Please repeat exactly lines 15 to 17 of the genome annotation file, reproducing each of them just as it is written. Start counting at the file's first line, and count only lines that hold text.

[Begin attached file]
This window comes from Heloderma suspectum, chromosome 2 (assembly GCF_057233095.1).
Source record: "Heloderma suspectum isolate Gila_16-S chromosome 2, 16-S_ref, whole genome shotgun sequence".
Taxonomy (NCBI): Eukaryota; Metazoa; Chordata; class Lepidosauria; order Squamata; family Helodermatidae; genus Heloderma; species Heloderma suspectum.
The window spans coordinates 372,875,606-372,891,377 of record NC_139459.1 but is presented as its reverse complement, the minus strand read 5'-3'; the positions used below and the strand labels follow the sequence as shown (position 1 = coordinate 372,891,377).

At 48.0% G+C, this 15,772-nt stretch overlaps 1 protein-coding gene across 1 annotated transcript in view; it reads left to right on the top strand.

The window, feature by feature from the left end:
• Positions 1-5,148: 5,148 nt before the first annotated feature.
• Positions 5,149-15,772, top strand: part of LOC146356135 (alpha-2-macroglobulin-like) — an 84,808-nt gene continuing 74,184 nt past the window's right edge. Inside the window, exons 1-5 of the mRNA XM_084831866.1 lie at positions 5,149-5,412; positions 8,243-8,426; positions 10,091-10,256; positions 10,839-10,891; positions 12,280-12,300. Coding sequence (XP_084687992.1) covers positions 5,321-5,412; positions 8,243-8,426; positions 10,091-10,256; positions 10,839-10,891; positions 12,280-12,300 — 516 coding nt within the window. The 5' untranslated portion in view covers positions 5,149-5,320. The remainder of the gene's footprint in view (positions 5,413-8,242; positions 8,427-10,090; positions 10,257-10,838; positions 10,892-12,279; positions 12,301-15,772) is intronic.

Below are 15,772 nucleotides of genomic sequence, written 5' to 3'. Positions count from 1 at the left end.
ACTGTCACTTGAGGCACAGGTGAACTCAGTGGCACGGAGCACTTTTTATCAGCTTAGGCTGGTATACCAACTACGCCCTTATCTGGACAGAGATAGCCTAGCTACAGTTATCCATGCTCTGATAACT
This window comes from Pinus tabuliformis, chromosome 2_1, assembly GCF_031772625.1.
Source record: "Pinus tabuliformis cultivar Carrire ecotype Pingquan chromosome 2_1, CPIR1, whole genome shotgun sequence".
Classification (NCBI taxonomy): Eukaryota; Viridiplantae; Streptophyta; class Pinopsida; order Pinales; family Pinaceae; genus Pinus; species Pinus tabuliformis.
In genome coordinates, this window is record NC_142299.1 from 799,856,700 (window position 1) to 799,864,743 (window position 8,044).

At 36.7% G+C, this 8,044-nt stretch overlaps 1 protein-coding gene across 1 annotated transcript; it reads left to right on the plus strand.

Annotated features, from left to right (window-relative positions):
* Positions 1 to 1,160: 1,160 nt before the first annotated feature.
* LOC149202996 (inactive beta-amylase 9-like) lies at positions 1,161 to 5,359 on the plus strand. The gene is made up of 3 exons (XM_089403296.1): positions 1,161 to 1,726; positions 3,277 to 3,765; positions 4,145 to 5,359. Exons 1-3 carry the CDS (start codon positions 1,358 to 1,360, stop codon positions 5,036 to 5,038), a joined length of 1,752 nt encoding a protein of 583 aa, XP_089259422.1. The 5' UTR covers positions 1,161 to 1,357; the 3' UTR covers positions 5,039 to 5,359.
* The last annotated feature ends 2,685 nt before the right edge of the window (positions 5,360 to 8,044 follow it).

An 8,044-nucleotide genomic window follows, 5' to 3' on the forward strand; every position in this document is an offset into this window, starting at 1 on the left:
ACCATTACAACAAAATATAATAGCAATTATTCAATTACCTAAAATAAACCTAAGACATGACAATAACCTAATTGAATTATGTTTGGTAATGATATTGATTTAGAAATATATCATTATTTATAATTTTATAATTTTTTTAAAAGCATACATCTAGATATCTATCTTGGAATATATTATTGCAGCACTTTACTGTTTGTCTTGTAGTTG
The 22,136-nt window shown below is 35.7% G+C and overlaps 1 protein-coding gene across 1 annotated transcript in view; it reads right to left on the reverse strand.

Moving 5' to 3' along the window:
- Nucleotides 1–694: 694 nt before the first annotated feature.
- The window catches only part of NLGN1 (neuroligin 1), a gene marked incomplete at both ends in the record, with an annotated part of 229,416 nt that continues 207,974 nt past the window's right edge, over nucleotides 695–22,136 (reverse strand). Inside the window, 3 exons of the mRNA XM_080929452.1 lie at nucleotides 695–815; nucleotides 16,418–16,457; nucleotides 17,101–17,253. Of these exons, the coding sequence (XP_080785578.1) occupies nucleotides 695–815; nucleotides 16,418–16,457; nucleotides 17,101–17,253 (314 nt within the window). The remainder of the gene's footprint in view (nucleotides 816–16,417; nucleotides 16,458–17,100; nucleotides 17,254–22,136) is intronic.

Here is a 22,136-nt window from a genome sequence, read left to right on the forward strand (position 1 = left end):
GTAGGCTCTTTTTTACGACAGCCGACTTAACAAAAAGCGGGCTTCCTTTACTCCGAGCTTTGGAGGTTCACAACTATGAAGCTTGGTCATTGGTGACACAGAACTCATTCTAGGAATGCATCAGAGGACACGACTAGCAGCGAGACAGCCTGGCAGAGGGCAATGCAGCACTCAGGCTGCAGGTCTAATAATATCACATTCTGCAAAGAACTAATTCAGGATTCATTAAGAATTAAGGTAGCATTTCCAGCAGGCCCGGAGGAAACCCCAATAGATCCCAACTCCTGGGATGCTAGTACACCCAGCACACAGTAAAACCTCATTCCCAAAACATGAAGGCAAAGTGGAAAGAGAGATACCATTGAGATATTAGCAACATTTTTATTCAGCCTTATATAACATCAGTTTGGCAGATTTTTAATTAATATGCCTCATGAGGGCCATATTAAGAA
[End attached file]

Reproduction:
At 36.7% G+C, this 8,044-nt stretch overlaps 1 protein-coding gene across 1 annotated transcript; it reads left to right on the plus strand.

Annotated features, from left to right (window-relative positions):
* Positions 1 to 1,160: 1,160 nt before the first annotated feature.